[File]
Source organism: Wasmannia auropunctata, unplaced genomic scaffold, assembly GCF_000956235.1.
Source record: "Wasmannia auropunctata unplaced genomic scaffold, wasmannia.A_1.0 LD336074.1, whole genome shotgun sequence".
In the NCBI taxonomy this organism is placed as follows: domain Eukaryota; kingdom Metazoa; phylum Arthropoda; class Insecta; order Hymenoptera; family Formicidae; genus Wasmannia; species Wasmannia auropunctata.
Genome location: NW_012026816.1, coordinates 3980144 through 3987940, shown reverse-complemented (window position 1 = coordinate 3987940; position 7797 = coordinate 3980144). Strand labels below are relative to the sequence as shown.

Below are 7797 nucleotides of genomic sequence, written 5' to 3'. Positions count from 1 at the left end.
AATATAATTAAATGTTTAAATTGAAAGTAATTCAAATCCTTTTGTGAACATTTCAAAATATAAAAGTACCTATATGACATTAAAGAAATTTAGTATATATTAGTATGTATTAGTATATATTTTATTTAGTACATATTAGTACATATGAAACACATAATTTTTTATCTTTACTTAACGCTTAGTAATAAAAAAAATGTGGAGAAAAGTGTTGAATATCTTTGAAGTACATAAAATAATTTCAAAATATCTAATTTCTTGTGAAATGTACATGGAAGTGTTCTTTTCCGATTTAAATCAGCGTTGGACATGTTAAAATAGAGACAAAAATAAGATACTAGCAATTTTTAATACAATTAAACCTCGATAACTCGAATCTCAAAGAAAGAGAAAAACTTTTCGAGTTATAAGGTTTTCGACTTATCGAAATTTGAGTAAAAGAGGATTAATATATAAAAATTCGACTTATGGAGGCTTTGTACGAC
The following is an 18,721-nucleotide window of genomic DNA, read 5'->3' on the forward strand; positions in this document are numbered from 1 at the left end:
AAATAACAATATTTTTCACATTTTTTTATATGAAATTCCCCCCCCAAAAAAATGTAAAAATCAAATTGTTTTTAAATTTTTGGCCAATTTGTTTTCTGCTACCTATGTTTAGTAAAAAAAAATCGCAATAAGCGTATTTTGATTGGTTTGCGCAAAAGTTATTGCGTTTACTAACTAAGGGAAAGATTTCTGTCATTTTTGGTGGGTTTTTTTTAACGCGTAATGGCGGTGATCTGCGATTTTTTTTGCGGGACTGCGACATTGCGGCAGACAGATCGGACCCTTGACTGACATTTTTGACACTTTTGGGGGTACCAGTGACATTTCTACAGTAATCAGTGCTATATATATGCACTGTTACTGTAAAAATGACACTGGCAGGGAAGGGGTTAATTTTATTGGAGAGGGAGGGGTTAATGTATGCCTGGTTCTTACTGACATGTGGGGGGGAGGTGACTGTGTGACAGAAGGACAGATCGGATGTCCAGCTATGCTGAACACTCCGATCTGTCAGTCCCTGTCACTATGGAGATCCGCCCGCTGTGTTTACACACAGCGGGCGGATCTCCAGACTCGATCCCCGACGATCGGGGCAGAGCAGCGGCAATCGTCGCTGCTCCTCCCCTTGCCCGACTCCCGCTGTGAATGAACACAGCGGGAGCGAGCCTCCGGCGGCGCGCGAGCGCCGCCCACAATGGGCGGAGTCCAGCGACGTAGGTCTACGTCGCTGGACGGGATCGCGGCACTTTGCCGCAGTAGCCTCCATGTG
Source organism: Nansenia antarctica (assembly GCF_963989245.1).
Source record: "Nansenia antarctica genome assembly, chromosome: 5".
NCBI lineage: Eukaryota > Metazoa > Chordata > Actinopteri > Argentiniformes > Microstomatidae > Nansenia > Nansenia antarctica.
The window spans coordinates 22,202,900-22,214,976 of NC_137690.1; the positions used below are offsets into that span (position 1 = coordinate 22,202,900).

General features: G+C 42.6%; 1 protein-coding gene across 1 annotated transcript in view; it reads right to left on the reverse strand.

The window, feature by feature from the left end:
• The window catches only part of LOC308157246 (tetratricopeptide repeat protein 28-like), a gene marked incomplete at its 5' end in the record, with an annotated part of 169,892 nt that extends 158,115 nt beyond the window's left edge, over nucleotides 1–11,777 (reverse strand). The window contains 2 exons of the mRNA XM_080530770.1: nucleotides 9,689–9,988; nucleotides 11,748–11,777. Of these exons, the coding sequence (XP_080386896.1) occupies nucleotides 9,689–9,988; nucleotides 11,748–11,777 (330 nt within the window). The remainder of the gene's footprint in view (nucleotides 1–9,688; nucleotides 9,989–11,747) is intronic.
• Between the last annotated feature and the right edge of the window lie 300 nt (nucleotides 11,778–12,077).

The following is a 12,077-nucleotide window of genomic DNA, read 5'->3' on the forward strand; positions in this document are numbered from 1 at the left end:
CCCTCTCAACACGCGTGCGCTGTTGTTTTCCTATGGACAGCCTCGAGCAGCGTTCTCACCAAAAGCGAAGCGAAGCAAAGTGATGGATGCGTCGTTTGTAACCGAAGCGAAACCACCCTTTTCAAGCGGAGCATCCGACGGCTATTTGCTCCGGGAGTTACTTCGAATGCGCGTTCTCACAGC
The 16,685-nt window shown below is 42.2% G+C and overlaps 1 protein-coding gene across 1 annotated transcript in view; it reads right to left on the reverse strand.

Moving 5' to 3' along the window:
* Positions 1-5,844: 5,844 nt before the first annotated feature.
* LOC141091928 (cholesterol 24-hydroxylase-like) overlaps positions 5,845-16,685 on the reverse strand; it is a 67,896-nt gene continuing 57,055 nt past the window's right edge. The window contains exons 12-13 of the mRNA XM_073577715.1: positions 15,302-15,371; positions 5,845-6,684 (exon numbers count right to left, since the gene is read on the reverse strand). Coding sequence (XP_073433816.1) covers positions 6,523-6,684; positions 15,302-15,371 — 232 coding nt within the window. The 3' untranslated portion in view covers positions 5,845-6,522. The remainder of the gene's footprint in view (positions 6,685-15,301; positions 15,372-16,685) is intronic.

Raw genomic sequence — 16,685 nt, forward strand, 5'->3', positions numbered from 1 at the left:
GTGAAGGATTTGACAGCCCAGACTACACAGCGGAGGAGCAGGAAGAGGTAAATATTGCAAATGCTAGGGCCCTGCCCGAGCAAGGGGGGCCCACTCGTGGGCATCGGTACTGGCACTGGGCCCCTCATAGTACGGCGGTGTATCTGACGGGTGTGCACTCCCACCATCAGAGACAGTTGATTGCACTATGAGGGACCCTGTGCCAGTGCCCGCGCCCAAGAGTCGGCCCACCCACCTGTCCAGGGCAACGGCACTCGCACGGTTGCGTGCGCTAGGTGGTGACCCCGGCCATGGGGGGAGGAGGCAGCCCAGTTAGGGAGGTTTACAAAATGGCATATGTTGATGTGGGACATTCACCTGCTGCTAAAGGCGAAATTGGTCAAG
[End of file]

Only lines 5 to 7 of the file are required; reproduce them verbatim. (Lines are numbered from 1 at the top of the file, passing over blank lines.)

Below are 7797 nucleotides of genomic sequence, written 5' to 3'. Positions count from 1 at the left end.
AATATAATTAAATGTTTAAATTGAAAGTAATTCAAATCCTTTTGTGAACATTTCAAAATATAAAAGTACCTATATGACATTAAAGAAATTTAGTATATATTAGTATGTATTAGTATATATTTTATTTAGTACATATTAGTACATATGAAACACATAATTTTTTATCTTTACTTAACGCTTAGTAATAAAAAAAATGTGGAGAAAAGTGTTGAATATCTTTGAAGTACATAAAATAATTTCAAAATATCTAATTTCTTGTGAAATGTACATGGAAGTGTTCTTTTCCGATTTAAATCAGCGTTGGACATGTTAAAATAGAGACAAAAATAAGATACTAGCAATTTTTAATACAATTAAACCTCGATAACTCGAATCTCAAAGAAAGAGAAAAACTTTTCGAGTTATAAGGTTTTCGACTTATCGAAATTTGAGTAAAAGAGGATTAATATATAAAAATTCGACTTATGGAGGCTTTGTACGAC
The following is an 18,721-nucleotide window of genomic DNA, read 5'->3' on the forward strand; positions in this document are numbered from 1 at the left end: